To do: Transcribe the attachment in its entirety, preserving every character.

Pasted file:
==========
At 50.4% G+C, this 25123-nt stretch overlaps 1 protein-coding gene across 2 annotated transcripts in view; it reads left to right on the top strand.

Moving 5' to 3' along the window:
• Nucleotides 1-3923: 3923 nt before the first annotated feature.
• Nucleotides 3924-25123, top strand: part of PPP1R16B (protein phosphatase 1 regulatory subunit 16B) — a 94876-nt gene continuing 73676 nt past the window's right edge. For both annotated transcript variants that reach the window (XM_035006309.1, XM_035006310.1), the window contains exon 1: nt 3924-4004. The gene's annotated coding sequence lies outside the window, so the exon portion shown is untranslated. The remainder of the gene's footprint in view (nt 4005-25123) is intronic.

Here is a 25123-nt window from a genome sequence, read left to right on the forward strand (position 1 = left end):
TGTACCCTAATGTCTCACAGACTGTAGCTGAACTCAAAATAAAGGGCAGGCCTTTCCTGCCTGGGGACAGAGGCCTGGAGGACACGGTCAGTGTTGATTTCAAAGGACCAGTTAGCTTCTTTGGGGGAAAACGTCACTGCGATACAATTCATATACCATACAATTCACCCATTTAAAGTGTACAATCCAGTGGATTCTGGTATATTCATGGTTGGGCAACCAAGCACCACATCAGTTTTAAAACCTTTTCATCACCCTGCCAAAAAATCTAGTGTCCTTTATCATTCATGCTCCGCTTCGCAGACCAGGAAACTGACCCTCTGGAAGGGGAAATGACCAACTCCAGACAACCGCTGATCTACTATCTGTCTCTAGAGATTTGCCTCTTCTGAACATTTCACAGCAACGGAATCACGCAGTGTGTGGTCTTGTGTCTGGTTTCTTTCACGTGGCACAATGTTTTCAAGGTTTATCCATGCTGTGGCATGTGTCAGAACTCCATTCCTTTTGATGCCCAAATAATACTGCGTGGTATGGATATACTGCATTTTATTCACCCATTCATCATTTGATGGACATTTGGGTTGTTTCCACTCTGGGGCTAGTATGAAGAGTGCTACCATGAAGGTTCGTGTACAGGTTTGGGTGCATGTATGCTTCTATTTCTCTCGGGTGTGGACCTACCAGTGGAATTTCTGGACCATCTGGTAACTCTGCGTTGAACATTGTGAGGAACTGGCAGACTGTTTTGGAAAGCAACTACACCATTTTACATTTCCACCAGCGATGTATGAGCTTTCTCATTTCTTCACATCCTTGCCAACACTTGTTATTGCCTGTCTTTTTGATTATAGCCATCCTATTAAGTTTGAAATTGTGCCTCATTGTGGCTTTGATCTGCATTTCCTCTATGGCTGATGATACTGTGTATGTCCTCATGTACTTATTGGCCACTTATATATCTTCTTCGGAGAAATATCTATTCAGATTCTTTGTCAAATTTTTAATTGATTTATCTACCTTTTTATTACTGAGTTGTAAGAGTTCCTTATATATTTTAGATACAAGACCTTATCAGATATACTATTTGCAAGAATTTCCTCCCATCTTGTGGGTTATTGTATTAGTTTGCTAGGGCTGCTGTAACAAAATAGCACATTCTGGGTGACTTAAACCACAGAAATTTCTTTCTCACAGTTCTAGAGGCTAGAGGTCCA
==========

At 50.4% G+C, this 25123-nt stretch overlaps 1 protein-coding gene across 2 annotated transcripts in view; it reads left to right on the top strand.

Moving 5' to 3' along the window:
• Nucleotides 1-3923: 3923 nt before the first annotated feature.
• Nucleotides 3924-25123, top strand: part of PPP1R16B (protein phosphatase 1 regulatory subunit 16B) — a 94876-nt gene continuing 73676 nt past the window's right edge. For both annotated transcript variants that reach the window (XM_035006309.1, XM_035006310.1), the window contains exon 1: nt 3924-4004. The gene's annotated coding sequence lies outside the window, so the exon portion shown is untranslated. The remainder of the gene's footprint in view (nt 4005-25123) is intronic.

Here is a 25123-nt window from a genome sequence, read left to right on the forward strand (position 1 = left end):
TGTACCCTAATGTCTCACAGACTGTAGCTGAACTCAAAATAAAGGGCAGGCCTTTCCTGCCTGGGGACAGAGGCCTGGAGGACACGGTCAGTGTTGATTTCAAAGGACCAGTTAGCTTCTTTGGGGGAAAACGTCACTGCGATACAATTCATATACCATACAATTCACCCATTTAAAGTGTACAATCCAGTGGATTCTGGTATATTCATGGTTGGGCAACCAAGCACCACATCAGTTTTAAAACCTTTTCATCACCCTGCCAAAAAATCTAGTGTCCTTTATCATTCATGCTCCGCTTCGCAGACCAGGAAACTGACCCTCTGGAAGGGGAAATGACCAACTCCAGACAACCGCTGATCTACTATCTGTCTCTAGAGATTTGCCTCTTCTGAACATTTCACAGCAACGGAATCACGCAGTGTGTGGTCTTGTGTCTGGTTTCTTTCACGTGGCACAATGTTTTCAAGGTTTATCCATGCTGTGGCATGTGTCAGAACTCCATTCCTTTTGATGCCCAAATAATACTGCGTGGTATGGATATACTGCATTTTATTCACCCATTCATCATTTGATGGACATTTGGGTTGTTTCCACTCTGGGGCTAGTATGAAGAGTGCTACCATGAAGGTTCGTGTACAGGTTTGGGTGCATGTATGCTTCTATTTCTCTCGGGTGTGGACCTACCAGTGGAATTTCTGGACCATCTGGTAACTCTGCGTTGAACATTGTGAGGAACTGGCAGACTGTTTTGGAAAGCAACTACACCATTTTACATTTCCACCAGCGATGTATGAGCTTTCTCATTTCTTCACATCCTTGCCAACACTTGTTATTGCCTGTCTTTTTGATTATAGCCATCCTATTAAGTTTGAAATTGTGCCTCATTGTGGCTTTGATCTGCATTTCCTCTATGGCTGATGATACTGTGTATGTCCTCATGTACTTATTGGCCACTTATATATCTTCTTCGGAGAAATATCTATTCAGATTCTTTGTCAAATTTTTAATTGATTTATCTACCTTTTTATTACTGAGTTGTAAGAGTTCCTTATATATTTTAGATACAAGACCTTATCAGATATACTATTTGCAAGAATTTCCTCCCATCTTGTGGGTTATTGTATTAGTTTGCTAGGGCTGCTGTAACAAAATAGCACATTCTGGGTGACTTAAACCACAGAAATTTCTTTCTCACAGTTCTAGAGGCTAGAGGTCCA